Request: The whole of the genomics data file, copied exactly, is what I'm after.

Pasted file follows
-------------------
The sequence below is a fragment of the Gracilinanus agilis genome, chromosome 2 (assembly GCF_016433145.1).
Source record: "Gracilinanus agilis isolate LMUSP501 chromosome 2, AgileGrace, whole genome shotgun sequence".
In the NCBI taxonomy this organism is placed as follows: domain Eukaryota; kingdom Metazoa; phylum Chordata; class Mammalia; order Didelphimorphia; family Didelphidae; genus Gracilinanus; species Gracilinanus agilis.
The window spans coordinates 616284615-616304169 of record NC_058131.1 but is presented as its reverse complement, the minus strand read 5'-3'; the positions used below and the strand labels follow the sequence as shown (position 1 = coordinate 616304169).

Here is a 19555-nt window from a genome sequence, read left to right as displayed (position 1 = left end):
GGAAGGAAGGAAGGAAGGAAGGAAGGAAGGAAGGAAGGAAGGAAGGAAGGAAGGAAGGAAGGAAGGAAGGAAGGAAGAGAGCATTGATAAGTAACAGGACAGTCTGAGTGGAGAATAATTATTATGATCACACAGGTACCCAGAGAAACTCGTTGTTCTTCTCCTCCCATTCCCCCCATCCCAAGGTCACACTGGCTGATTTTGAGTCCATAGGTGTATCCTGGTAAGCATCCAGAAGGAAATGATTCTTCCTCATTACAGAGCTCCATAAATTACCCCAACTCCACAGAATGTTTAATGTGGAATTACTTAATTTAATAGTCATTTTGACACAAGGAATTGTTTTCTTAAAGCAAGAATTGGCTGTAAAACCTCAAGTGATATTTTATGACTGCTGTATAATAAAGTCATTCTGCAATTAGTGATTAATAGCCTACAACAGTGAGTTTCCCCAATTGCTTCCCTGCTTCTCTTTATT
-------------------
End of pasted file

The sequence below is a fragment of the Gracilinanus agilis genome, chromosome 2 (assembly GCF_016433145.1).
Source record: "Gracilinanus agilis isolate LMUSP501 chromosome 2, AgileGrace, whole genome shotgun sequence".
In the NCBI taxonomy this organism is placed as follows: domain Eukaryota; kingdom Metazoa; phylum Chordata; class Mammalia; order Didelphimorphia; family Didelphidae; genus Gracilinanus; species Gracilinanus agilis.
The window spans coordinates 616284615-616304169 of record NC_058131.1 but is presented as its reverse complement, the minus strand read 5'-3'; the positions used below and the strand labels follow the sequence as shown (position 1 = coordinate 616304169).

Here is a 19555-nt window from a genome sequence, read left to right as displayed (position 1 = left end):
GGAAGGAAGGAAGGAAGGAAGGAAGGAAGGAAGGAAGGAAGGAAGGAAGGAAGGAAGGAAGGAAGGAAGGAAGGAAGAGAGCATTGATAAGTAACAGGACAGTCTGAGTGGAGAATAATTATTATGATCACACAGGTACCCAGAGAAACTCGTTGTTCTTCTCCTCCCATTCCCCCCATCCCAAGGTCACACTGGCTGATTTTGAGTCCATAGGTGTATCCTGGTAAGCATCCAGAAGGAAATGATTCTTCCTCATTACAGAGCTCCATAAATTACCCCAACTCCACAGAATGTTTAATGTGGAATTACTTAATTTAATAGTCATTTTGACACAAGGAATTGTTTTCTTAAAGCAAGAATTGGCTGTAAAACCTCAAGTGATATTTTATGACTGCTGTATAATAAAGTCATTCTGCAATTAGTGATTAATAGCCTACAACAGTGAGTTTCCCCAATTGCTTCCCTGCTTCTCTTTATT